Weekly Photo Challenge: The World Through Your Eyes

I came late to digital photography buying my first digital camera in 2004: a Fuji S304. Previous to that I owned a Praktika film SLR which I mainly used for family photographs when we were on holiday. Digital opened up a new world to me. It allowed me to to experiment with different styles and techniques in photography and in doing so I had to teach myself Photoshop as well.

I still have the S304 and many of the early photographs that I shot with it. So come with me on a journey round the world and hopefully look at the way my photography has improved through the years.

2006, Florida. When I look at it now I see a great sunset but the photograph itself is pretty boring. No foreground interest. Just a flat sea and then the sky. I suppose I did get the “Rule of Thirds” partly right.

Here we are in Hong Kong. It’s 2007 and my first trip to that wonderful location.

This is probably one of the most photographed scenes in Hong Kong. Beautiful view from the peak on Hong Kong island right across the bay to Kowloon. So why did I cut the lower part of the buildings in the foreground to show so much sky? I suppose the answer is I’m still taking holiday snaps.

Quite often with my job I would find find myself outside of the UK visiting a customers site to provide training. Not as exotic as it sounds because very often it was a case of flying in, deliver the training and fly out again two or three days later. In 2008 I found myself in Cape Town, South Africa, for a very short visit.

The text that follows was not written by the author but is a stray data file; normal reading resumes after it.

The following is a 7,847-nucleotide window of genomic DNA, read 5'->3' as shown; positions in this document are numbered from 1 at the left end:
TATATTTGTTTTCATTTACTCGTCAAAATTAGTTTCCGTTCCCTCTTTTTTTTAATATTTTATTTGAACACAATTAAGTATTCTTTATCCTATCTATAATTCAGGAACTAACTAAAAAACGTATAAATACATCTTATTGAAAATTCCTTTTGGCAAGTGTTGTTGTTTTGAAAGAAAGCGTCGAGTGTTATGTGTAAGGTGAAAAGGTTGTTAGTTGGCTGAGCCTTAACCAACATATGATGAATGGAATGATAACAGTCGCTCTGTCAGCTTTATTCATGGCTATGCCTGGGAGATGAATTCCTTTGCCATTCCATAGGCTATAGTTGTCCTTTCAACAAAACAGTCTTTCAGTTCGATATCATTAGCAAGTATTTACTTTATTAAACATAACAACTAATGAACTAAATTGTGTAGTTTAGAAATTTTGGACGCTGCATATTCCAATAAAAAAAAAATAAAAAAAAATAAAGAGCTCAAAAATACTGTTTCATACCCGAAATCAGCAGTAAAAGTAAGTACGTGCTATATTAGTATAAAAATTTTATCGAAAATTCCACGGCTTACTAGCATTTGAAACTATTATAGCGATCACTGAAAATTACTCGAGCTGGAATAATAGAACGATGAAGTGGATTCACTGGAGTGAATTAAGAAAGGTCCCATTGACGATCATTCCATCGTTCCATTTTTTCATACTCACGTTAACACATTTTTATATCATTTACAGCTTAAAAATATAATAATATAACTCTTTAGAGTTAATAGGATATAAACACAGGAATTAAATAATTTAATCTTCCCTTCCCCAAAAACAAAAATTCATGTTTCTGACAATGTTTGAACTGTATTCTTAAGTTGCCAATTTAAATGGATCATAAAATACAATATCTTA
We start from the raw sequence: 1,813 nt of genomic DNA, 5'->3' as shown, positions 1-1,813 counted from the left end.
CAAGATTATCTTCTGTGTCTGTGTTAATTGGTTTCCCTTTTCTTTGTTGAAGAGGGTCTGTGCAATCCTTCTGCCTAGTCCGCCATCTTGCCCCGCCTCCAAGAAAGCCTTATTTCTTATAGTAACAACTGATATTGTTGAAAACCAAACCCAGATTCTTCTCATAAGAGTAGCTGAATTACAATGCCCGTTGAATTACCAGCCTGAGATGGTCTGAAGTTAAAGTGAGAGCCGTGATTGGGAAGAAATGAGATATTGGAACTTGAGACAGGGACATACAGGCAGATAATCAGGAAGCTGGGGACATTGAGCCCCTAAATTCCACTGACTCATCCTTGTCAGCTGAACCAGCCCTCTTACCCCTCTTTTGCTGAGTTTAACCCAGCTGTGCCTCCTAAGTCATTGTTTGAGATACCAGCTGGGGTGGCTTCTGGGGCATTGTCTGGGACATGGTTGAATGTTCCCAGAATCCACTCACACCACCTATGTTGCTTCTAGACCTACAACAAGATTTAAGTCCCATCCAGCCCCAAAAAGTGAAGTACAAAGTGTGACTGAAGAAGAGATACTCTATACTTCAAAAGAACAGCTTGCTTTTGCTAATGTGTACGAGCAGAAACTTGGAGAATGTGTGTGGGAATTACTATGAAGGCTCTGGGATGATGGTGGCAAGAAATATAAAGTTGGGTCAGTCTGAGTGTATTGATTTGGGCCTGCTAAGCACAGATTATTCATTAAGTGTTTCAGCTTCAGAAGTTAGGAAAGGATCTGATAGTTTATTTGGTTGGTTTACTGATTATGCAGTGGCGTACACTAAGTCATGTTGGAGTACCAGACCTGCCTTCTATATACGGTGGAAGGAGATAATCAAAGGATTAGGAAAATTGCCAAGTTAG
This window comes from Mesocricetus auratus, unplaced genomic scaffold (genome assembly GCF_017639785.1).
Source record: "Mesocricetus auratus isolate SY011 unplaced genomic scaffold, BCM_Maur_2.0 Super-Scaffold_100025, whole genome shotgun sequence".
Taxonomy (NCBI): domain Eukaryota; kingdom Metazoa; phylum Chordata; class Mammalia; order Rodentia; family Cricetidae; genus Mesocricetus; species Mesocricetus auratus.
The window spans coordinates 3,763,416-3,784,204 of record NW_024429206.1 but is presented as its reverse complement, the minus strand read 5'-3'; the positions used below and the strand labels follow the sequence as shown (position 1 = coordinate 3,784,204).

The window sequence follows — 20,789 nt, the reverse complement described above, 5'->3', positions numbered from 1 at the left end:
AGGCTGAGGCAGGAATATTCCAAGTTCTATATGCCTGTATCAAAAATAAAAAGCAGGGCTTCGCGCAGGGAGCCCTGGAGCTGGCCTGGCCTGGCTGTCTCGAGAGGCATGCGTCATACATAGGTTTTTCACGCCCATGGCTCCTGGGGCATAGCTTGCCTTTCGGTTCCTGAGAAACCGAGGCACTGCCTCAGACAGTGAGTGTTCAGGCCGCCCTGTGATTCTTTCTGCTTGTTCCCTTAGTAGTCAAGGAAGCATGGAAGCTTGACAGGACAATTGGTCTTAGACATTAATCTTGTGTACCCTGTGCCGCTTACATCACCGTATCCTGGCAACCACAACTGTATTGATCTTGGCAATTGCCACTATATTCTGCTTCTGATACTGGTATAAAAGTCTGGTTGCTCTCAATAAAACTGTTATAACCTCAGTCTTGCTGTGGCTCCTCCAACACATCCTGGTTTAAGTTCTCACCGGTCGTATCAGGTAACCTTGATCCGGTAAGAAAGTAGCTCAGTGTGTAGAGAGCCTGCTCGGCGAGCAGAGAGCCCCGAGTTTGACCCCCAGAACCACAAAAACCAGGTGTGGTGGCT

I was really starting to experiment now, trying different angles, photographing unusual subjects. In reality this bronze statue of Nelson Mandela is no taller than me. If I had photographed it at head height I would have included many of the yachts moored in the marina and some of Table Mountain as a background.

Step forward to 2009 and Perth. Western Australia. Well just outside at Yanchep National Park.

Early morning sun casts long shadows across the lawns. The blue boats add a splash of colour and combined with the path lead you through the photograph. I like this one, I can see that my technique is improving.

On the night of 5 June 1944, just before the D-Day invasion, a gliderborne unit of the British 6th Airborne Division, commanded by Major John Howard, was to land and capture the Bénouville Bridge and the nearby Ranville Bridge over the river Orne in occupied France. The bridges were to be held intact until relieved. The successful taking of the bridges played an important role in limiting the effectiveness of a German counter-attack in the days and weeks following the invasion.

Personally, I don’t particularly like this photograph. Let’s move on…

2011 finds me living in North Wales and retired, which means I can now devote more time to photography. Inspired by the beautiful landscape of the Snowdonia National Park and the many historic and ancient churches that dot the landscape, it’s here that I have found my forte.

The bridge leads to Llyn Idwal, a mountain lake in the National Park. I’m now starting to include foreground interest in my photographs.

Gloucester Cathedral on a dark winters morning towards the end of 2012. By shooting on the corner of the building I’ve included foreground interest, but hopefully you will be drawn  by the passages to both right and left of the centre column.